|Environmental Change and International Law: New Challenges and Dimensions (UNU, 1992, 493 pages)|
|Issues in international environmental law|
|5. State responsibility, liability, and remedial measures under international law: new criteria for environmental protection|
The conclusion that emerges from all of the foregoing is that the law of state responsibility, including its aspects relating specifically to liability, is not at all inefficient or ineffective in the environmental field. The state of international law has evolved rapidly. As a result, the basic conceptual instruments and rules necessary to deal with the new requirements of environmental protection are available. These include both the traditional restoration and compensation mechanisms for when harm has ensued and the new emphasis on preventive measures. The state's conduct is governed by a large number of primary rules, while secondary rules are being perfected and extended to induce compliance and safeguard the environment.
A number of new approaches are being suggested in order to meet the needs of global environmental change. Conceptual innovation is rapidly influencing the new thinking of international law on the matter. Among the specific mechanisms that have been proposed, some are useful and reasonable and some are not. The former will no doubt lead in the short and medium term to the development of new rules of international law, a number of which are already in the process of formation; the latter will probably lack the necessary consensus.
In this, like in any other matter, international law responds with a difficult process of harmonization of interests. Concern for the environment is one interest in which the interests of states and humankind as a whole coincide. This is not true, however, with respect to the specific policies and rules that could be enacted and enforced. While for a number of industrialized countries environmental considerations are a top priority, for many developing countries the priority lies in production and economic performance. Very strict environmental standards in the former often contrast with ideas such as "debt-for -nature" swaps that are prevalent in the latter. Convergence of views will take time and effort.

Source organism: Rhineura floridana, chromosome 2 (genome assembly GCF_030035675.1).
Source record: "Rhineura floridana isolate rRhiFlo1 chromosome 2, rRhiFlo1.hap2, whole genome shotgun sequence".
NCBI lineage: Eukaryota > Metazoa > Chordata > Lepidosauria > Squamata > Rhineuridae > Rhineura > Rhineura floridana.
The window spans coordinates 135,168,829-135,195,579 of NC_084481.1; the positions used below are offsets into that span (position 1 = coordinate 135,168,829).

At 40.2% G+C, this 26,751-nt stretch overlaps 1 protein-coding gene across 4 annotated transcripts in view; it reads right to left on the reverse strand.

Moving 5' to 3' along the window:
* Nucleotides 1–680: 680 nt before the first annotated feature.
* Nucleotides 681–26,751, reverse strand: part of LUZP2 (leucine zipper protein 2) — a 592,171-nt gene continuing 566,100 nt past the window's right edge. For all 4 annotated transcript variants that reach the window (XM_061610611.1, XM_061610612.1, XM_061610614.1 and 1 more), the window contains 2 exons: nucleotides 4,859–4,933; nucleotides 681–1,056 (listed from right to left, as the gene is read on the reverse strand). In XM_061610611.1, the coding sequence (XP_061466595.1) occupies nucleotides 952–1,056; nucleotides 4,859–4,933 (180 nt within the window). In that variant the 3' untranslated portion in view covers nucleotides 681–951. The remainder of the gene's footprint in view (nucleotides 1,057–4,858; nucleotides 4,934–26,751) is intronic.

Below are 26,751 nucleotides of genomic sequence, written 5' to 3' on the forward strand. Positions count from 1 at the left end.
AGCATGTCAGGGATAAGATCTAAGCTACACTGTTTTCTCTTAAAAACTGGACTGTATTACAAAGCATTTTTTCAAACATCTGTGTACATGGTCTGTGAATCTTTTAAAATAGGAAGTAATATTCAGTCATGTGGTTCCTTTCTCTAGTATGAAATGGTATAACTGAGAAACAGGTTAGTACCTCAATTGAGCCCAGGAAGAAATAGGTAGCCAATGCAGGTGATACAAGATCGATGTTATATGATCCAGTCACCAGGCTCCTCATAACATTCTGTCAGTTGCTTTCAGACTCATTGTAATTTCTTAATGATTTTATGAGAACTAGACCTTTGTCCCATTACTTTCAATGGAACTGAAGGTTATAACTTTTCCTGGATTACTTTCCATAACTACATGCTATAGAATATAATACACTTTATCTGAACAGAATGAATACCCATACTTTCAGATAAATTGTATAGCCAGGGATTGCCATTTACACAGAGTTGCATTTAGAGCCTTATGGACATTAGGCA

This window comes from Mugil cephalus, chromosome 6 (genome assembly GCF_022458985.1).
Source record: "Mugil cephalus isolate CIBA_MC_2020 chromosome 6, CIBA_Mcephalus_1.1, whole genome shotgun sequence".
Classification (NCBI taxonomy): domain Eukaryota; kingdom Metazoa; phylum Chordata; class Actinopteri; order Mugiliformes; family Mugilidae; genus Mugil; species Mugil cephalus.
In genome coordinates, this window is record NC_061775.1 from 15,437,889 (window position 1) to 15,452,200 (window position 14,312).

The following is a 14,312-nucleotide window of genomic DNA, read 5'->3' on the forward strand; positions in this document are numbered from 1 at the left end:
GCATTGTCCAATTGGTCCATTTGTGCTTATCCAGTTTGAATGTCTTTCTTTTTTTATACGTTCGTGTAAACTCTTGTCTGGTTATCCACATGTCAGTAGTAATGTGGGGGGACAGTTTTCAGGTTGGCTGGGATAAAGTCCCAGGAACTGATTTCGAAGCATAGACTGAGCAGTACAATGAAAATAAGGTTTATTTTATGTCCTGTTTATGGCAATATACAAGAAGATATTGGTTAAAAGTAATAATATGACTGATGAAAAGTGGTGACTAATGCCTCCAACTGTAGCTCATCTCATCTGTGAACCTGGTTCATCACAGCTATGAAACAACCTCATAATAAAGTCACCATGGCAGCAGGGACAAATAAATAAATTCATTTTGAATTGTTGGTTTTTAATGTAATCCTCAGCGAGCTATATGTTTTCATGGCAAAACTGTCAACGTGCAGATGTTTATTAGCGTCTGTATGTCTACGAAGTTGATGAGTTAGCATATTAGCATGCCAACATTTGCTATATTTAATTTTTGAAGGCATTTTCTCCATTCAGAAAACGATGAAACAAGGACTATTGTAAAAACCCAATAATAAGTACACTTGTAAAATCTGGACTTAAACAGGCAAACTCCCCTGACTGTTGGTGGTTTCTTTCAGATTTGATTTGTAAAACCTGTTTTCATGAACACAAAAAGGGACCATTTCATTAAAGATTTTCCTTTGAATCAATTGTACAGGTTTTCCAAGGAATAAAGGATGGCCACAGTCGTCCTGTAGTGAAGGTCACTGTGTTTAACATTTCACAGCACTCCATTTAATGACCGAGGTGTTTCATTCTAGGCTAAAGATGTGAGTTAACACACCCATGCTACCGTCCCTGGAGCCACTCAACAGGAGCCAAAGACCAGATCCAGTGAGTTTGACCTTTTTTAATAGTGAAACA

Because international law relies on the harmonization of interests it tends to avoid extreme solutions. In this regard it can be expected that international law will not allow environmental degradation and will develop the necessary rules and institutions to ensure this fundamental obligation. But it can also be expected that it will not favour a kind of world ecological government that might subject states, individuals, and corporations to a highly regulated discipline contrary to sovereignty, freedom, or economic efficiency. To the extent that such a vision underlies some of the proposals being advanced, they are unlikely to be adopted.